Russia recently passed a law banning the adoption of Russian children by U.S. families. Although it is widely believed that this was politically motivated, Russia cited as one of its reasons that the U.S. is one of three countries that have not ratified the 1989 U.N. Convention on the Rights of the Child, along with Somalia and South Sudan.
Ironically, the U.S. government played an active role in the drafting of the Convention. Unfortunately, the Convention has not been ratified by the U.S. so far, due to opposition by various political and religious groups. Some of these groups believe that the Convention threatens homeschooling and the rights of parents in the U.S.
In many respects, the Rights of the Child outlined by the Convention are consistent with New York laws determining the best interests of the child. Factors commonly required in the State laws regarding best interests of the child outlined below exemplify the similarities:
- The emotional ties and relationships between the child and his or her parents, siblings, family and household members, or other caregivers
- The capacity of the parents to provide a safe home and adequate food, clothing, and medical care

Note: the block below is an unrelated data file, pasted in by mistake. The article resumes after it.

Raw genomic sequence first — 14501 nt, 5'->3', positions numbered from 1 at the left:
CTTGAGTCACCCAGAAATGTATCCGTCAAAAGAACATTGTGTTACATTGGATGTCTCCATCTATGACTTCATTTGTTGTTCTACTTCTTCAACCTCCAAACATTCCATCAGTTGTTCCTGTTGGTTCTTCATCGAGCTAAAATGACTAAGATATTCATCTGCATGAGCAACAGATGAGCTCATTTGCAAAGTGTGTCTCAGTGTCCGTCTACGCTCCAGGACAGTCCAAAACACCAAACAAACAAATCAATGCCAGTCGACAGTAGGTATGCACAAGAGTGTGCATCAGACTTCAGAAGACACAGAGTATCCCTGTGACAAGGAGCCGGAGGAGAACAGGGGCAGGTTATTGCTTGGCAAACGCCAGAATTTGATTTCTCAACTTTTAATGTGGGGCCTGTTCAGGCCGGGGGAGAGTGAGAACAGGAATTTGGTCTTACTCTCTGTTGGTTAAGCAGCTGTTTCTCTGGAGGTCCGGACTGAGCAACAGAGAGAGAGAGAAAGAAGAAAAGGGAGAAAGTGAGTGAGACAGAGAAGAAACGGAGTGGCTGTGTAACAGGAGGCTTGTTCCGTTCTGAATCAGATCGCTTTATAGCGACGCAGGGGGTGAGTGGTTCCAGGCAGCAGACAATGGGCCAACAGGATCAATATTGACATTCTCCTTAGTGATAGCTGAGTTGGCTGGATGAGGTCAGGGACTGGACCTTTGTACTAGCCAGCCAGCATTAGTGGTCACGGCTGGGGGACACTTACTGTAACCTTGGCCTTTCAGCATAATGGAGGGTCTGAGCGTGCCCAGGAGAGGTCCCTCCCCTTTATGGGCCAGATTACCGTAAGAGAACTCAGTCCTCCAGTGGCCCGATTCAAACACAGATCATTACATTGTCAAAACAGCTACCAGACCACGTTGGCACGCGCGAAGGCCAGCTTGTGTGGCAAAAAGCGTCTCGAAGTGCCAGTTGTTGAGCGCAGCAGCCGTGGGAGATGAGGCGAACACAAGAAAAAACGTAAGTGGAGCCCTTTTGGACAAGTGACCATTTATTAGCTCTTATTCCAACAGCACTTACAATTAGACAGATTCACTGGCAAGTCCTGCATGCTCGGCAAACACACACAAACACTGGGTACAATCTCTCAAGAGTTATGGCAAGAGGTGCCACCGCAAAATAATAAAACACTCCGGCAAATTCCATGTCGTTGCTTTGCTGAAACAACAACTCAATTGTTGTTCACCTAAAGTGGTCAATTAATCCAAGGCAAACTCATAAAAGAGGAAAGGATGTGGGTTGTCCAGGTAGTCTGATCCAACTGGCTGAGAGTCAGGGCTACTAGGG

- The mental and physical health needs of the child
- The mental and physical health of the parents
- The presence of domestic violence in the home
- The ascertainable wishes and feelings of each child concerned (considered in light of their age and understanding)
- Physical, emotional and/or educational needs now and in the future
Currently there are adoptions well underway of children living in orphanages in Russia who have already bonded with their prospective U.S. parents. Many of these children have special needs or disabilities. Unfortunately, these adoptions have been put on hold indefinitely.
While there is no guarantee that ratification of the 1989 U.N. Convention on the Rights of the Child would change this outcome, it is long overdue for the U.S. to join virtually every country in the world in ratifying the Convention.